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Originally Posted by Jeff Wills
I did exactly that years ago and it was ugly. I built a 36-spoke wheel on an OMAS hub, laced radially. When it came time to bring it up to final tension, all was well until it went BANG. I had shrapnel bounce off the ceiling and land in my hair.
Aside from that, the only consequence was postponing the next day’s ride while I built another wheel. I hate to think what could have happened if I’d been riding it when it let go.
So…I need a helmet and eye protection from my wheel!?
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Old 07-16-23, 12:44 PM
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Originally Posted by etherhuffer
So…I need a helmet and eye protection from my wheel!?
Don't worry about the hub flange failing on the NDS, the tension shouldn't be high enough to cause problems in most cases.

As I mentioned in post #4, check Sheldon's article on wheelbuilding. Read his comments about lacing patterns and situations that causes issues with radial lacing.

As long as your wheel is properly built and tensioned, leave it as is.
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Old 07-16-23, 12:46 PM
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Originally Posted by KCT1986
Don't worry about the hub flange failing on the NDS, the tension shouldn't be high enough to cause problems in most cases.

As I mentioned in post #4, check Sheldon's article on wheelbuilding. Read his comments about lacing patterns and situations that causes issues with radial lacing.

As long as your wheel is properly built and tensioned, leave it as is.
sarcasm on my part! Yes, I am leaving this one alone.
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Old 07-16-23, 01:46 PM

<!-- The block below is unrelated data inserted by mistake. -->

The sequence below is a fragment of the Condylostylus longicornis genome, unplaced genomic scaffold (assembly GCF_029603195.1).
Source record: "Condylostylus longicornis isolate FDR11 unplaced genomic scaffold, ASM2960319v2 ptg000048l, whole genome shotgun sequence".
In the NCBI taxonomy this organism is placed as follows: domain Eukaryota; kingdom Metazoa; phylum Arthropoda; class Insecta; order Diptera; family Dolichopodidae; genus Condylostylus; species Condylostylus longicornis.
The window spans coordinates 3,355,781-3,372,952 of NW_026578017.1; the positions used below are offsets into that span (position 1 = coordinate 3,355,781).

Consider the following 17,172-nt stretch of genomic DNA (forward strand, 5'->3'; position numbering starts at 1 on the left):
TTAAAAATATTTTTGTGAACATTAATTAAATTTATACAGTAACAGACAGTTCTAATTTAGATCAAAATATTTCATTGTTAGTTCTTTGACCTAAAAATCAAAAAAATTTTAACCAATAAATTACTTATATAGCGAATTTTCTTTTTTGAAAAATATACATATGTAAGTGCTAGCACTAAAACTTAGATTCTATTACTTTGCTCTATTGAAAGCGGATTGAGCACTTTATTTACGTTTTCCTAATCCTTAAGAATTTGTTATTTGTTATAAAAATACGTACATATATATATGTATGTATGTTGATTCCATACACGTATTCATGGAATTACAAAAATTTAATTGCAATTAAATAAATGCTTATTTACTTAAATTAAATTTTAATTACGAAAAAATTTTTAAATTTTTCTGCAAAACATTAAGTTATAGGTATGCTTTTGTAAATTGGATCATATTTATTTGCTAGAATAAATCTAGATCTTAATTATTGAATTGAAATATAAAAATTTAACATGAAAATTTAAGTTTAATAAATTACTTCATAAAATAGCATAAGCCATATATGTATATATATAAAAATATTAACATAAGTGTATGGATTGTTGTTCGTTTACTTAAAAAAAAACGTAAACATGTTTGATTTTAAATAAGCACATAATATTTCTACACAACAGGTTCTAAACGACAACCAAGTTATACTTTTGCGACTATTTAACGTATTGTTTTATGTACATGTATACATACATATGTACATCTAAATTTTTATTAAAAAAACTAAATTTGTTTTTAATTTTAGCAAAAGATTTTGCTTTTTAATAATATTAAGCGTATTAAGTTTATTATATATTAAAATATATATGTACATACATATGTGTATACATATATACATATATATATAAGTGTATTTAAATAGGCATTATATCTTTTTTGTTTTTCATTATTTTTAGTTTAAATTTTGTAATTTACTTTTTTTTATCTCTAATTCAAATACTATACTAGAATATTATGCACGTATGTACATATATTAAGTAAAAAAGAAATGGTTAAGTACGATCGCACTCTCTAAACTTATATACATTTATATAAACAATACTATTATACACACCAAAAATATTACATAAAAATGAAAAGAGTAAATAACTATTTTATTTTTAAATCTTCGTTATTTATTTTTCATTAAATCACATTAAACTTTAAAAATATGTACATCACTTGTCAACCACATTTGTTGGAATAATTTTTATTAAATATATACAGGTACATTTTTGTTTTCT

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A potential problem is that the spokes may be of different lengths and so you would want to carry both spoke lengths to do a repair on the road.
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Old 09-13-23, 04:00 PM
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Originally Posted by FBinNY
WHY?

As noted before, many of the arguments for atypical builds are nonsense, but that's equally true for those against.

If the wheel is OK now, I can't see a reason to take it apart.

In fact, many in my generation consider it bad Karma to intentionally destroy a wheel.

I suggest you continue to enjoy this wheel as is, despite any doubts. Worst case, it'll last forever just to spite you.
after all enjoyment is what it's all about
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Old 09-13-23, 04:15 PM
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Stolen from Facebook but this is a lacing pattern. Any ideas on what it is? (Hint: it’s science)

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Old 09-14-23, 12:44 AM
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Fractal or new covid variant?
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Old 09-14-23, 07:59 AM
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Originally Posted by etherhuffer
Fractal or new covid variant?
I’m thinking phylogenetic tree.

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Old 09-17-23, 02:40 PM
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Let me take some psilocybin and get back to you on that.